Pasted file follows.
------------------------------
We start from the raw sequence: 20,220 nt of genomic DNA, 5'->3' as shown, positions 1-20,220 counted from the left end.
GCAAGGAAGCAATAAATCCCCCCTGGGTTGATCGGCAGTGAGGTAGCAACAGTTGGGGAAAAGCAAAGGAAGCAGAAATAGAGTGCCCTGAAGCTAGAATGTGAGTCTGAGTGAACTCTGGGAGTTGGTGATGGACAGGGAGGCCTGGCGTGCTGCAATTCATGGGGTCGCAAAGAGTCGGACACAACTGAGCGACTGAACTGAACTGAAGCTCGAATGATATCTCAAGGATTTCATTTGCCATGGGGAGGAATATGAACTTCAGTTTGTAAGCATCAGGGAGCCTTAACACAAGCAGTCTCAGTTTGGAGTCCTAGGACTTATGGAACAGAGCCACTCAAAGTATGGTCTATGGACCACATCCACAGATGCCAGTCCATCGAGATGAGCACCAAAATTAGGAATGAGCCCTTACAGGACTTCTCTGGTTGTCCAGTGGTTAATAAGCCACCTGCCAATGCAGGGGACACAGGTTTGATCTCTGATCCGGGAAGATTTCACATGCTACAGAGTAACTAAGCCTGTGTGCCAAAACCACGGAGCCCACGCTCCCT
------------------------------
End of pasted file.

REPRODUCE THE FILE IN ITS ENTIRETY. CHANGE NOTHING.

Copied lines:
We start from the raw sequence: 20,220 nt of genomic DNA, 5'->3' as shown, positions 1-20,220 counted from the left end.
GCAAGGAAGCAATAAATCCCCCCTGGGTTGATCGGCAGTGAGGTAGCAACAGTTGGGGAAAAGCAAAGGAAGCAGAAATAGAGTGCCCTGAAGCTAGAATGTGAGTCTGAGTGAACTCTGGGAGTTGGTGATGGACAGGGAGGCCTGGCGTGCTGCAATTCATGGGGTCGCAAAGAGTCGGACACAACTGAGCGACTGAACTGAACTGAAGCTCGAATGATATCTCAAGGATTTCATTTGCCATGGGGAGGAATATGAACTTCAGTTTGTAAGCATCAGGGAGCCTTAACACAAGCAGTCTCAGTTTGGAGTCCTAGGACTTATGGAACAGAGCCACTCAAAGTATGGTCTATGGACCACATCCACAGATGCCAGTCCATCGAGATGAGCACCAAAATTAGGAATGAGCCCTTACAGGACTTCTCTGGTTGTCCAGTGGTTAATAAGCCACCTGCCAATGCAGGGGACACAGGTTTGATCTCTGATCCGGGAAGATTTCACATGCTACAGAGTAACTAAGCCTGTGTGCCAAAACCACGGAGCCCACGCTCCCT